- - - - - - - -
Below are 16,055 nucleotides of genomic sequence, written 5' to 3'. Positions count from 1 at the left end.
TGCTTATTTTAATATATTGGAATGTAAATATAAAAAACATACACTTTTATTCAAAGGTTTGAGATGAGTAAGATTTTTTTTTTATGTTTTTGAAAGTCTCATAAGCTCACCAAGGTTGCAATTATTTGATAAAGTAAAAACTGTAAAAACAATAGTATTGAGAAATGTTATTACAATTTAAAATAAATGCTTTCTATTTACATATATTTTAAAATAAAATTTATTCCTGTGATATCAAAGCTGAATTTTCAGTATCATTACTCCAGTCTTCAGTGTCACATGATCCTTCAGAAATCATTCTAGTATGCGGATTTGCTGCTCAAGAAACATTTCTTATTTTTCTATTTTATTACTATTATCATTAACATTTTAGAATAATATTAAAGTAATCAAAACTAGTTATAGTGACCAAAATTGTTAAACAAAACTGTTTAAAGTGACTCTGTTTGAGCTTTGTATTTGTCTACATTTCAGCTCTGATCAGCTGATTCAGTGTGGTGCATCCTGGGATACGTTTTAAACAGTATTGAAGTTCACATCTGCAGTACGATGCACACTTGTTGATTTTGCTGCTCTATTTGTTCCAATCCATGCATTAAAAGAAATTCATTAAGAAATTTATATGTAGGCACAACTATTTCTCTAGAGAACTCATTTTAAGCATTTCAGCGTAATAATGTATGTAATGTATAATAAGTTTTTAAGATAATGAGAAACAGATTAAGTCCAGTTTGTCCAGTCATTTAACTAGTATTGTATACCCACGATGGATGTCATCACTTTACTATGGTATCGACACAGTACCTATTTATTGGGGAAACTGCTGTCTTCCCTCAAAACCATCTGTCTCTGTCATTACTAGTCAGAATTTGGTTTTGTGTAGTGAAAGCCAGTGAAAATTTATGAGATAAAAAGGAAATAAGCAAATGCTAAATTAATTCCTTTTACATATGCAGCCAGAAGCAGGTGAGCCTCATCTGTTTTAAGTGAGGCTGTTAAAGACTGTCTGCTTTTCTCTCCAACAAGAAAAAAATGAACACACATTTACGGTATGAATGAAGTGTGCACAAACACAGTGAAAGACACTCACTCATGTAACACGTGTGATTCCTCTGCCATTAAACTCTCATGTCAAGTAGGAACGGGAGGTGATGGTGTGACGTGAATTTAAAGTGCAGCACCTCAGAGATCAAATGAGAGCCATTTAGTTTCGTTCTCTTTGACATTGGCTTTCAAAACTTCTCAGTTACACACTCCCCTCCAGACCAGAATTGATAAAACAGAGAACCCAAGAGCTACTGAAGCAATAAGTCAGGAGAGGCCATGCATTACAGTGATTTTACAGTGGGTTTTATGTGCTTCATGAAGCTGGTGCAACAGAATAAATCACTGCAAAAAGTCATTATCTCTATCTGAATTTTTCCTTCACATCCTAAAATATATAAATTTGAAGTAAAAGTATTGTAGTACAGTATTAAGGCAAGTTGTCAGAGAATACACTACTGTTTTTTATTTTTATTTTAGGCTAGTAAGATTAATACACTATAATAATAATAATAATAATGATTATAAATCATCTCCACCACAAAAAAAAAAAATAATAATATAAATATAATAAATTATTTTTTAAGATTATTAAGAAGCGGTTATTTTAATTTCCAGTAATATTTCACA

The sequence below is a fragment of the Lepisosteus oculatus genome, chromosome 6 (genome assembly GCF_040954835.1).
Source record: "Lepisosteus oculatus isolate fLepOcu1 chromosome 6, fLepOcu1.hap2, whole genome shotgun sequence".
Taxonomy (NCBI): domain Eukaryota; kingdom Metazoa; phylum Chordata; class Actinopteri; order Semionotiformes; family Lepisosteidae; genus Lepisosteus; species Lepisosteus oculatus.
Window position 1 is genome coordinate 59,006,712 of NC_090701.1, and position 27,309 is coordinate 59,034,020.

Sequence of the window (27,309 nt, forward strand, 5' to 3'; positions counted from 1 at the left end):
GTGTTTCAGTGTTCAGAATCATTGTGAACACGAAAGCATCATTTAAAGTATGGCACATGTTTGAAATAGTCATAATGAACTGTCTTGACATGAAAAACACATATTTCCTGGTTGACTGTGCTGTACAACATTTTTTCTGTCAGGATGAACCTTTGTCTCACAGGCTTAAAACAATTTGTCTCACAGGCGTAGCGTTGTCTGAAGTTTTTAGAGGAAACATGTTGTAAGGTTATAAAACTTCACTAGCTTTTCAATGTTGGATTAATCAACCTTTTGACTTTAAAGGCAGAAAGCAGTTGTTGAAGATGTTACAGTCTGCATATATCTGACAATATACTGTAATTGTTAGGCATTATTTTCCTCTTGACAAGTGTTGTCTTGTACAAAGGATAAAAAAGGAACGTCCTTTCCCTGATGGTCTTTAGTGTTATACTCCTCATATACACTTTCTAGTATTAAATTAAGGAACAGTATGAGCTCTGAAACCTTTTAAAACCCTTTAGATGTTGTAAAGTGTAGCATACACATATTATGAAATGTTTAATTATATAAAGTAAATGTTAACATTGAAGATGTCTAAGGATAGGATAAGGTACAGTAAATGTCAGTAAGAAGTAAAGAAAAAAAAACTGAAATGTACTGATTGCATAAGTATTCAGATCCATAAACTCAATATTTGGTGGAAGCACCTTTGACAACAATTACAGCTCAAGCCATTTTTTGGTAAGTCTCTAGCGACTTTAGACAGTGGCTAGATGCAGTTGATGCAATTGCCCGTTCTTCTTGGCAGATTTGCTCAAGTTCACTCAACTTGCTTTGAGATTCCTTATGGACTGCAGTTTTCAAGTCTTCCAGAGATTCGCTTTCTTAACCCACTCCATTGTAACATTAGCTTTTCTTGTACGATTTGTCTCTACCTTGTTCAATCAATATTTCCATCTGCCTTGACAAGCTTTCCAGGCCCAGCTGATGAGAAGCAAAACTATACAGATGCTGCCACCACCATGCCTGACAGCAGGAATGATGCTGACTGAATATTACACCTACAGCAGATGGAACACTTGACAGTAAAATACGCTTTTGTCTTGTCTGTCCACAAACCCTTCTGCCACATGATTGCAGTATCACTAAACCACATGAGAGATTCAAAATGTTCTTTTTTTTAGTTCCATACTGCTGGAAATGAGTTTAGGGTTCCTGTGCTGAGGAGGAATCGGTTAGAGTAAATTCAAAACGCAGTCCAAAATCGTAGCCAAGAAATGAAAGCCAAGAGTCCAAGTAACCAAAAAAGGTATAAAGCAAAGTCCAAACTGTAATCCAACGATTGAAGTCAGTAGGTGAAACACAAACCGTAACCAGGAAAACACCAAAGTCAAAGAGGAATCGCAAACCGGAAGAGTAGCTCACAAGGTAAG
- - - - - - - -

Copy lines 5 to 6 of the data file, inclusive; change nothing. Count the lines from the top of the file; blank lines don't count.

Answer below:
Taxonomy (NCBI): domain Eukaryota; kingdom Metazoa; phylum Chordata; class Actinopteri; order Semionotiformes; family Lepisosteidae; genus Lepisosteus; species Lepisosteus oculatus.
Window position 1 is genome coordinate 59,006,712 of NC_090701.1, and position 27,309 is coordinate 59,034,020.